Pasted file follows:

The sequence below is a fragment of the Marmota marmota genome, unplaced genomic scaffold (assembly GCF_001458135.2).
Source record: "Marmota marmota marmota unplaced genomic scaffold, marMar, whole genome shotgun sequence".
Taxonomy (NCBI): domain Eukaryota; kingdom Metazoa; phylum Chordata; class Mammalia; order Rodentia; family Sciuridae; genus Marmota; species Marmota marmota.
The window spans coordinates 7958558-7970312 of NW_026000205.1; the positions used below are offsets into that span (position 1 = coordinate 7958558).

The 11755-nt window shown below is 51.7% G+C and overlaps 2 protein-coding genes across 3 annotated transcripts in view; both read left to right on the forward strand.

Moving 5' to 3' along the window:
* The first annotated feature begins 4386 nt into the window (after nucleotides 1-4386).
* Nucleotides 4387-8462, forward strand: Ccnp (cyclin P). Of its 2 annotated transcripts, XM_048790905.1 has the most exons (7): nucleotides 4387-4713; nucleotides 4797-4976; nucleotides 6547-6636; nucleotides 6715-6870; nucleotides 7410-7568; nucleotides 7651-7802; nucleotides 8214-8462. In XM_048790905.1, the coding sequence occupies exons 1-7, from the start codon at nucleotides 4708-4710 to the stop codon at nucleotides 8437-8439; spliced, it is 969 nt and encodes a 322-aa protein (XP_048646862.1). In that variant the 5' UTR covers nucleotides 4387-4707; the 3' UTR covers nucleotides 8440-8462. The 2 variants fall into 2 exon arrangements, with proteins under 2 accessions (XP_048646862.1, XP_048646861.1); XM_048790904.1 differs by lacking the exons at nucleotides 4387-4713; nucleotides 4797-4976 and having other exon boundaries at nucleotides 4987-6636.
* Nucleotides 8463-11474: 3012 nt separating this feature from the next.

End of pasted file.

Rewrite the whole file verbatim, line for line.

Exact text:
The sequence below is a fragment of the Marmota marmota genome, unplaced genomic scaffold (assembly GCF_001458135.2).
Source record: "Marmota marmota marmota unplaced genomic scaffold, marMar, whole genome shotgun sequence".
Taxonomy (NCBI): domain Eukaryota; kingdom Metazoa; phylum Chordata; class Mammalia; order Rodentia; family Sciuridae; genus Marmota; species Marmota marmota.
The window spans coordinates 7958558-7970312 of NW_026000205.1; the positions used below are offsets into that span (position 1 = coordinate 7958558).

The 11755-nt window shown below is 51.7% G+C and overlaps 2 protein-coding genes across 3 annotated transcripts in view; both read left to right on the forward strand.

Moving 5' to 3' along the window:
* The first annotated feature begins 4386 nt into the window (after nucleotides 1-4386).
* Nucleotides 4387-8462, forward strand: Ccnp (cyclin P). Of its 2 annotated transcripts, XM_048790905.1 has the most exons (7): nucleotides 4387-4713; nucleotides 4797-4976; nucleotides 6547-6636; nucleotides 6715-6870; nucleotides 7410-7568; nucleotides 7651-7802; nucleotides 8214-8462. In XM_048790905.1, the coding sequence occupies exons 1-7, from the start codon at nucleotides 4708-4710 to the stop codon at nucleotides 8437-8439; spliced, it is 969 nt and encodes a 322-aa protein (XP_048646862.1). In that variant the 5' UTR covers nucleotides 4387-4707; the 3' UTR covers nucleotides 8440-8462. The 2 variants fall into 2 exon arrangements, with proteins under 2 accessions (XP_048646862.1, XP_048646861.1); XM_048790904.1 differs by lacking the exons at nucleotides 4387-4713; nucleotides 4797-4976 and having other exon boundaries at nucleotides 4987-6636.
* Nucleotides 8463-11474: 3012 nt separating this feature from the next.